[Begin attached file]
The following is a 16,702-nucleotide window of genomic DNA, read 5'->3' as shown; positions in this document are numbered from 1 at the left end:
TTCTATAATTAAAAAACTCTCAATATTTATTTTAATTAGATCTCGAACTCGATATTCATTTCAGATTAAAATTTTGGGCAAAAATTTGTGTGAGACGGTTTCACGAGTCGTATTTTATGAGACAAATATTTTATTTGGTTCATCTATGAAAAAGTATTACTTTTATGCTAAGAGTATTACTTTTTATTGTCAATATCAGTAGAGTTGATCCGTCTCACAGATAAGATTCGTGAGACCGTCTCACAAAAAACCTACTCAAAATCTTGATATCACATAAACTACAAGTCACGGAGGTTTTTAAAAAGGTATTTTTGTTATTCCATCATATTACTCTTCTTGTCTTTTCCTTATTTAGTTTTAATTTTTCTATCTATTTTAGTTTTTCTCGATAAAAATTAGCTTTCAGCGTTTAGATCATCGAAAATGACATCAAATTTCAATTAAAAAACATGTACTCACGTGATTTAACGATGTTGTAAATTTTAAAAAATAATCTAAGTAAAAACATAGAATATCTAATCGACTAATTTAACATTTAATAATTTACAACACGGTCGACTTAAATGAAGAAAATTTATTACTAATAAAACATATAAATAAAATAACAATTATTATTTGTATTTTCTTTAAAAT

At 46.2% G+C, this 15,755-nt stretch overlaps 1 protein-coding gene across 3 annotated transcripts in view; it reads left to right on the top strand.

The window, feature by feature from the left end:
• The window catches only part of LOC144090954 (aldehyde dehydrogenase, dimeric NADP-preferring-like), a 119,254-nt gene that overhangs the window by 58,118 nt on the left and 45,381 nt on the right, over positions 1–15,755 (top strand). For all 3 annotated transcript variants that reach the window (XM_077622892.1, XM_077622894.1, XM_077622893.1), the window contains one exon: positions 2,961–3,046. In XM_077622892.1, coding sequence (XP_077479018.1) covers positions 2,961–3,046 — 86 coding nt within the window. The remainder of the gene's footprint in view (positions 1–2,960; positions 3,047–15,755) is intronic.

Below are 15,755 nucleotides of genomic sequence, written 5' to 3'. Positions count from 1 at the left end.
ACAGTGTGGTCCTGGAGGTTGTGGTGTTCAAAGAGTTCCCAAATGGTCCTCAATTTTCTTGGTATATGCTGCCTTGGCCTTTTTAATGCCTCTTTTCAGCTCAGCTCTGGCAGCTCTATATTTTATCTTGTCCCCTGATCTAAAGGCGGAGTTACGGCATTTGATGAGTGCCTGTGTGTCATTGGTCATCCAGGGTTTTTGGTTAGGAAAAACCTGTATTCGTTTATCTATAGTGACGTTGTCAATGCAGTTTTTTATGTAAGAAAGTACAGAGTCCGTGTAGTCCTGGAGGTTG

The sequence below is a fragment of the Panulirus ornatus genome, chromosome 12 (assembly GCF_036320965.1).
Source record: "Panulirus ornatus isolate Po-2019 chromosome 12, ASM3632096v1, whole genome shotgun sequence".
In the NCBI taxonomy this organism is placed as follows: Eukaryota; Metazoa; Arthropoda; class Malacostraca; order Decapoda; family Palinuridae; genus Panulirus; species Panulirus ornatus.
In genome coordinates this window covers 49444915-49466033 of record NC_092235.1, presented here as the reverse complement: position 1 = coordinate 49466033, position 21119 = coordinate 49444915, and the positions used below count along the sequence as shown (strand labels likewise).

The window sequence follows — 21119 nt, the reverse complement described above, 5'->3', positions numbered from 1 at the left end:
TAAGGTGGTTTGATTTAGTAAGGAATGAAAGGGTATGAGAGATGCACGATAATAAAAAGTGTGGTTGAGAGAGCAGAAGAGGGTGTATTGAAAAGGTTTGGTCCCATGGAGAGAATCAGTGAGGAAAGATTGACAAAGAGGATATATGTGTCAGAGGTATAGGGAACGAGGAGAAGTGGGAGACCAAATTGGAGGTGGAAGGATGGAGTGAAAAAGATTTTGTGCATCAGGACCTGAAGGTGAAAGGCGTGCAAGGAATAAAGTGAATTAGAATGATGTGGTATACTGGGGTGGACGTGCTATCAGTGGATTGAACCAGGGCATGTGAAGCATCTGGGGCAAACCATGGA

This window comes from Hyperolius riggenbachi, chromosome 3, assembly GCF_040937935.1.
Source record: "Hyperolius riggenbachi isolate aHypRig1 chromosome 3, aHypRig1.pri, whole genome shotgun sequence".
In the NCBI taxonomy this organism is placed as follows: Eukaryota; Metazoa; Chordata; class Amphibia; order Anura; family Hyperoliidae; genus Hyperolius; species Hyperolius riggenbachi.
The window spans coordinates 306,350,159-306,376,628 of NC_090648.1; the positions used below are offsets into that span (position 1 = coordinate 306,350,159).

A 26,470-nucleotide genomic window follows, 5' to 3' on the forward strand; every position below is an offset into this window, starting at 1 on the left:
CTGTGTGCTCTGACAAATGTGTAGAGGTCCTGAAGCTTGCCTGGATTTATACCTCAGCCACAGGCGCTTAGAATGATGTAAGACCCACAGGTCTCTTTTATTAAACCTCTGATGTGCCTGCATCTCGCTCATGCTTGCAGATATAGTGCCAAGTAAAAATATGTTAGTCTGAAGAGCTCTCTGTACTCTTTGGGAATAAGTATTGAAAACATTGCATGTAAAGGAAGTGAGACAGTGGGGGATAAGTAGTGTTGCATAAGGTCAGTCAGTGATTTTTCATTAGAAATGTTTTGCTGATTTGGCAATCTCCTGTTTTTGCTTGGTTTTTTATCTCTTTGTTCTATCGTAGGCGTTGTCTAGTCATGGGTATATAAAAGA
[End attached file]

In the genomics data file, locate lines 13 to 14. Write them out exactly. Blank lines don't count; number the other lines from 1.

TAAGGTGGTTTGATTTAGTAAGGAATGAAAGGGTATGAGAGATGCACGATAATAAAAAGTGTGGTTGAGAGAGCAGAAGAGGGTGTATTGAAAAGGTTTGGTCCCATGGAGAGAATCAGTGAGGAAAGATTGACAAAGAGGATATATGTGTCAGAGGTATAGGGAACGAGGAGAAGTGGGAGACCAAATTGGAGGTGGAAGGATGGAGTGAAAAAGATTTTGTGCATCAGGACCTGAAGGTGAAAGGCGTGCAAGGAATAAAGTGAATTAGAATGATGTGGTATACTGGGGTGGACGTGCTATCAGTGGATTGAACCAGGGCATGTGAAGCATCTGGGGCAAACCATGGA

This window comes from Hyperolius riggenbachi, chromosome 3, assembly GCF_040937935.1.